Beginning with breakfast
Do you want your kids to do better in tests and behave better in class? Want to cut the chances of them becoming overweight? Make sure that they eat breakfast. It’s as simple as that. But it’s not easy. In an ideal world, everyone would get a leisurely and nourishing breakfast sitting together around the table as a family, but for most people, mornings are not like that. With the rush to get everyone’s bags packed, homework sorted, and school buses caught, breakfast is the part that gets pushed out of the way. Other than fitting an extra hour into the day, what can you do? Why not get the kids to make their own breakfast?
For younger children, you’ll need to prepare the ingredients for them and give them a bit of guidance–as they get older, they can prepare the ingredients themselves. Where possible, breakfast should include protein, fruit, and slow-release carbohydrate (such as whole grain toast or cereal), as well as a source of calcium (milk, cheese, or a soy substitute).
The kinds of breakfasts that children can make depends on how old they are, but even the very youngest ones can get involved with breakfasts as simple as cold cereal (preferably an unsweetened one) and a glass of fruit juice or milk. They can top their cereals with a variety of different things–plain or fruit yogurt, chopped fresh fruit (prepared the night before and put in the fridge), dried fruit, nuts, seeds, and even chocolate sprinkles for a very special treat.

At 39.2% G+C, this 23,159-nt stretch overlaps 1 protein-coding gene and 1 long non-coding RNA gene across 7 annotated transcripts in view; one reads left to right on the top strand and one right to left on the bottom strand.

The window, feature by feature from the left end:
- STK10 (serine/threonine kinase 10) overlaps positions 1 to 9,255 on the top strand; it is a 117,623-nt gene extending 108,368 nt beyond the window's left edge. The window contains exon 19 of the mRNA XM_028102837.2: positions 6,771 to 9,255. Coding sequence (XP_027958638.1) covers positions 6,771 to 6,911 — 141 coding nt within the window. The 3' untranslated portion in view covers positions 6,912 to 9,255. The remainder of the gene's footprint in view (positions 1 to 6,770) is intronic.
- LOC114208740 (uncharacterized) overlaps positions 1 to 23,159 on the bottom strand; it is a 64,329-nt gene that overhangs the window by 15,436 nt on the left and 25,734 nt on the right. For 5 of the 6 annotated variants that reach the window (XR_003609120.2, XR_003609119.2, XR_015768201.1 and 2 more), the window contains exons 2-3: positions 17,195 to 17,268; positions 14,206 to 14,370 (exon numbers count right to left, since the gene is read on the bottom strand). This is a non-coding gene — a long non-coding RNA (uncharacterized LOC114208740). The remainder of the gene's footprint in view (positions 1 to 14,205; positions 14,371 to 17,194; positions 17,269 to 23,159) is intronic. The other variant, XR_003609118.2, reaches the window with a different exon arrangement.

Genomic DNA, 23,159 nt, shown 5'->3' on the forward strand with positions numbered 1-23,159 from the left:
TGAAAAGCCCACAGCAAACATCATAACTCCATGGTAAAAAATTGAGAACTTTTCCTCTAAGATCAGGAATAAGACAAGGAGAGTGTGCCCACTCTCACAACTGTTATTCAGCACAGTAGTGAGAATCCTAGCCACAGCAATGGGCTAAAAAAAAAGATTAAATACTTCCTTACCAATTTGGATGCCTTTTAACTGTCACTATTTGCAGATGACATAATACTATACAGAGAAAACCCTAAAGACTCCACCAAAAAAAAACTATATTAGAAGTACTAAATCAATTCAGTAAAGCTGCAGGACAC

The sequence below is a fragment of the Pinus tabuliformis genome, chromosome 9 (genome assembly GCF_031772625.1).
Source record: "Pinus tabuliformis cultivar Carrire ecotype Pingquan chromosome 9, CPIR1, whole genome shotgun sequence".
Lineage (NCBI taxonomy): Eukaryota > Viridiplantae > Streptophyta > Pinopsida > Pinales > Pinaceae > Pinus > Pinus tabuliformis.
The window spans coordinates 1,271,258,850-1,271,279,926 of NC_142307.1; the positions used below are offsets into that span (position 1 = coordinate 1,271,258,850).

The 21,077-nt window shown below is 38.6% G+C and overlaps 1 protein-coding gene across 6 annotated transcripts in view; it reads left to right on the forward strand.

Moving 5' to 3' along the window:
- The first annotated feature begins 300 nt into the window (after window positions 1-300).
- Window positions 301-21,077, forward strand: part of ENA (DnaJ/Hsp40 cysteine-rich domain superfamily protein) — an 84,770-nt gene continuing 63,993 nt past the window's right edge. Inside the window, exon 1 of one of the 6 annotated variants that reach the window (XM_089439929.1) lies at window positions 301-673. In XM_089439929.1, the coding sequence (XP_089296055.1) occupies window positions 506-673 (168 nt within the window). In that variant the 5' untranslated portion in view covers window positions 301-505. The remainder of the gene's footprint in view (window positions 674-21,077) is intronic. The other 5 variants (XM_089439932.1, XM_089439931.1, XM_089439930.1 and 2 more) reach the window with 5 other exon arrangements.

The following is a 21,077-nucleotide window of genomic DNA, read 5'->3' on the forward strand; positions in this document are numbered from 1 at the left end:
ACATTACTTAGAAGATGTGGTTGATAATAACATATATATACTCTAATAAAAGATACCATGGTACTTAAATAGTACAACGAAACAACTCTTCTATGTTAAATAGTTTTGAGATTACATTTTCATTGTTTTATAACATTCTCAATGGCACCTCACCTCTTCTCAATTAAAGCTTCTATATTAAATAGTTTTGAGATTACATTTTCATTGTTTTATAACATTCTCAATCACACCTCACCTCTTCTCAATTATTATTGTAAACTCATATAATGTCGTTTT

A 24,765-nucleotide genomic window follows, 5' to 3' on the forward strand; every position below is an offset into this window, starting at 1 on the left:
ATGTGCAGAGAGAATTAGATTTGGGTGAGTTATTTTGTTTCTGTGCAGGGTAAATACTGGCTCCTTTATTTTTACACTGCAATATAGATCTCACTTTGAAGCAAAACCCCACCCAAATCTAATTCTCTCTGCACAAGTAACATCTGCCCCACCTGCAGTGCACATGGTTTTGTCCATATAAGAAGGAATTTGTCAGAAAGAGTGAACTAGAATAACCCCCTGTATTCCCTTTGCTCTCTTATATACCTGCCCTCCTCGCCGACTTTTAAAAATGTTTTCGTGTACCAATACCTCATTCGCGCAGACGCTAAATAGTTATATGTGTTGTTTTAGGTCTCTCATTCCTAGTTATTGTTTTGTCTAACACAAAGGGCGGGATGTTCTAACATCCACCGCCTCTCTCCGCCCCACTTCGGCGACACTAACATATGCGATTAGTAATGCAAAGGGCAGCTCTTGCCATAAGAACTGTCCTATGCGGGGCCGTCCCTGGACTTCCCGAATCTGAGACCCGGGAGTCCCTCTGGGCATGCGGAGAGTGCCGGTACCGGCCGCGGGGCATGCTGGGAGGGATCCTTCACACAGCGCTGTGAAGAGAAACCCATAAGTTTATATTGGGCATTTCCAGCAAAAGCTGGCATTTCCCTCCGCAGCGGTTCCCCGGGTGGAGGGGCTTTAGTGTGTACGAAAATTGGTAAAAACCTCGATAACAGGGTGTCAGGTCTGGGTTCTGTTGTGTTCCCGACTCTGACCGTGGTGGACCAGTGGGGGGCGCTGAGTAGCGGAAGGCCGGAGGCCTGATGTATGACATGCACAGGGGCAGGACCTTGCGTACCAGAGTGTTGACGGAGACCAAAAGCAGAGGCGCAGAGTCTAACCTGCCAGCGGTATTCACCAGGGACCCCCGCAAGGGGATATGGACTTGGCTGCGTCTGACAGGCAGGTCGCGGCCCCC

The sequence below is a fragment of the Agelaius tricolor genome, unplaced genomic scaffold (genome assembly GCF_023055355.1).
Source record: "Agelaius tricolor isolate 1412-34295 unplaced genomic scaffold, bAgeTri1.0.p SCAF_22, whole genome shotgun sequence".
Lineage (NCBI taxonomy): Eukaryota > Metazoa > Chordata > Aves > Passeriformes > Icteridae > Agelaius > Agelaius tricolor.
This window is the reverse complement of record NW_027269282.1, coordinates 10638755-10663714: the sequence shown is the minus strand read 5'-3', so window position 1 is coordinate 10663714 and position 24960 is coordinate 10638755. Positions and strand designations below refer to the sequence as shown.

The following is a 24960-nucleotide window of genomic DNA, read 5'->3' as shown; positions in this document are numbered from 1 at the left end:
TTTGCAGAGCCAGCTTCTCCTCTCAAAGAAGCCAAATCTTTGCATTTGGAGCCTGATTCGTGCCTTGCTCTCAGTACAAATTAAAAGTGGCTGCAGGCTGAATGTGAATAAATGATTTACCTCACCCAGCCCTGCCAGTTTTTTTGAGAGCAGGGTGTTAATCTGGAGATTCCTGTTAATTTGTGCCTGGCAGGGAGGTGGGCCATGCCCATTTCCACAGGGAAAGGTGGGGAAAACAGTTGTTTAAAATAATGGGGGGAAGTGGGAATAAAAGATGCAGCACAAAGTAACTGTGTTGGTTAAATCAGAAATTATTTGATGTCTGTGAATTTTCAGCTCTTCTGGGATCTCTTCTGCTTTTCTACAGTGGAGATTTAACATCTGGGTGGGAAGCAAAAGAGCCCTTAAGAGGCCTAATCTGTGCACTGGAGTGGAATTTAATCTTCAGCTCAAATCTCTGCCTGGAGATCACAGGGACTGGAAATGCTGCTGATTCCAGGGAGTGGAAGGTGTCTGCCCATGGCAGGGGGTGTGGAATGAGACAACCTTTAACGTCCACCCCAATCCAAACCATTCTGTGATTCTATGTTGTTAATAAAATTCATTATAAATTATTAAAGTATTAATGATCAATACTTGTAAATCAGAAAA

Kids who are a bit older can make toast using ready-sliced bread or rolls warmed in the microwave and top them with cream cheese, peanut butter, mashed banana, or fruit spreads. They could even make themselves a banana crunch breakfast smoothie (but first make sure that they know how to firmly seal the lid of the blender).
Once children are old enough to use a sharp knife and the stove safely they can slice their own bread or other baked goods, chop fruit to use as a topping for open-face sandwiches or cereal, boil or scramble eggs, and work their way up to making breakfast burritos.
Moving on to lunch
Lunch also is an important meal for children to keep them going through the afternoon without an energy slump. Many schools provide good and healthy school meals, but some children prefer taking their own. Making a brown bag lunch can just add to the morning pressure–but it’s another thing that the kids can learn to do.
Lunches kids can fix themselves
Younger children can make do-it-yourself sandwiches or salads if you get the ingredients ready for them. Have them take a prepared salad or use sliced bread, rolls, soft tortillas, or a pita and top it with sliced or chopped meat, cheese, or easy to spread fillings like hummus, cream cheese, chopped egg, or tuna and sweet corn mixed with mayonnaise.
As children get older, they can learn how to handle knives safely and chop up raw vegetables for a salad or to dip in hummus or salsa (homemade or ready-made), or slice cheese to go in bread rolls with slices of ham and a salad. For a change from sandwiches, the oldest kids can cook things for their lunch – these meals will need to be made the night before, but that also will take the pressure off in the morning. Meals could include homemade soups for winter days that can be heated up in the morning and put in a Thermos, or cold foods for summer days such as frittata, and salads like potato salad, couscous or pasta salad. These can be kept chilled until lunchtime with an ice pack, or a frozen juice carton.
But does it stop at breakfast and lunch?
Once the kids are used to making their own breakfast and lunch, encourage them into the kitchen in the evening. Cooking in the evening is likely to be a bit more relaxed than the mad rush in the morning and can be a fun way to spend time together. The kids also may learn about menu planning and budgeting, gaining cooking skills that will last them a lifetime and, perhaps, develop into a hobby or even a glittering career.